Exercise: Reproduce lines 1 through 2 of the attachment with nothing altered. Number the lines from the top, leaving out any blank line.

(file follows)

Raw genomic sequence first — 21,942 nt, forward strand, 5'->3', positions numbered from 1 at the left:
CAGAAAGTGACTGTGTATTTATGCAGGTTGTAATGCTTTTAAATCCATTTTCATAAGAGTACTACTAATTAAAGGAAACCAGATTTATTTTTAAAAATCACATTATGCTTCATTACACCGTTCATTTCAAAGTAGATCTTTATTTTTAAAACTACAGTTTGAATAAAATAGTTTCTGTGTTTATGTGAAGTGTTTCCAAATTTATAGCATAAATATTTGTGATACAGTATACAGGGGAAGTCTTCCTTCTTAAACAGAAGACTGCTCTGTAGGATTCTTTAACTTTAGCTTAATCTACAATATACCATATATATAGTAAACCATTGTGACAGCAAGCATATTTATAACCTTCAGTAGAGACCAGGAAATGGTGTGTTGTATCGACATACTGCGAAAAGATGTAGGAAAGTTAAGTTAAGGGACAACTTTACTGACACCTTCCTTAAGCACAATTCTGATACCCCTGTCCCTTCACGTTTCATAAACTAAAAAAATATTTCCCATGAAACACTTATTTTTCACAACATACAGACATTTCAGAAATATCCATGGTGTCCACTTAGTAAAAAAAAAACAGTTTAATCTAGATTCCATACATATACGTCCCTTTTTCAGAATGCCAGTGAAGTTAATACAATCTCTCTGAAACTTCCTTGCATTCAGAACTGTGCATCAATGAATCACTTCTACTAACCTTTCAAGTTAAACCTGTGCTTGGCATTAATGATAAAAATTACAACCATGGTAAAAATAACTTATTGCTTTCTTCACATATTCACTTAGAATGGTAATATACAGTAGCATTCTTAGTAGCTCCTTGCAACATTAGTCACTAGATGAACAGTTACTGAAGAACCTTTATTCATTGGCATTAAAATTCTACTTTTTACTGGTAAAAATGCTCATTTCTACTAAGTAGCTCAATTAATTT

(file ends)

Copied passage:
Raw genomic sequence first — 21,942 nt, forward strand, 5'->3', positions numbered from 1 at the left:
CAGAAAGTGACTGTGTATTTATGCAGGTTGTAATGCTTTTAAATCCATTTTCATAAGAGTACTACTAATTAAAGGAAACCAGATTTATTTTTAAAAATCACATTATGCTTCATTACACCGTTCATTTCAAAGTAGATCTTTATTTTTAAAACTACAGTTTGAATAAAATAGTTTCTGTGTTTATGTGAAGTGTTTCCAAATTTATAGCATAAATATTTGTGATACAGTATACAGGGGAAGTCTTCCTTCTTAAACAGAAGACTGCTCTGTAGGATTCTTTAACTTTAGCTTAATCTACAATATACCATATATATAGTAAACCATTGTGACAGCAAGCATATTTATAACCTTCAGTAGAGACCAGGAAATGGTGTGTTGTATCGACATACTGCGAAAAGATGTAGGAAAGTTAAGTTAAGGGACAACTTTACTGACACCTTCCTTAAGCACAATTCTGATACCCCTGTCCCTTCACGTTTCATAAACTAAAAAAATATTTCCCATGAAACACTTATTTTTCACAACATACAGACATTTCAGAAATATCCATGGTGTCCACTTAGTAAAAAAAAAACAGTTTAATCTAGATTCCATACATATACGTCCCTTTTTCAGAATGCCAGTGAAGTTAATACAATCTCTCTGAAACTTCCTTGCATTCAGAACTGTGCATCAATGAATCACTTCTACTAACCTTTCAAGTTAAACCTGTGCTTGGCATTAATGATAAAAATTACAACCATGGTAAAAATAACTTATTGCTTTCTTCACATATTCACTTAGAATGGTAATATACAGTAGCATTCTTAGTAGCTCCTTGCAACATTAGTCACTAGATGAACAGTTACTGAAGAACCTTTATTCATTGGCATTAAAATTCTACTTTTTACTGGTAAAAATGCTCATTTCTACTAAGTAGCTCAATTAATTT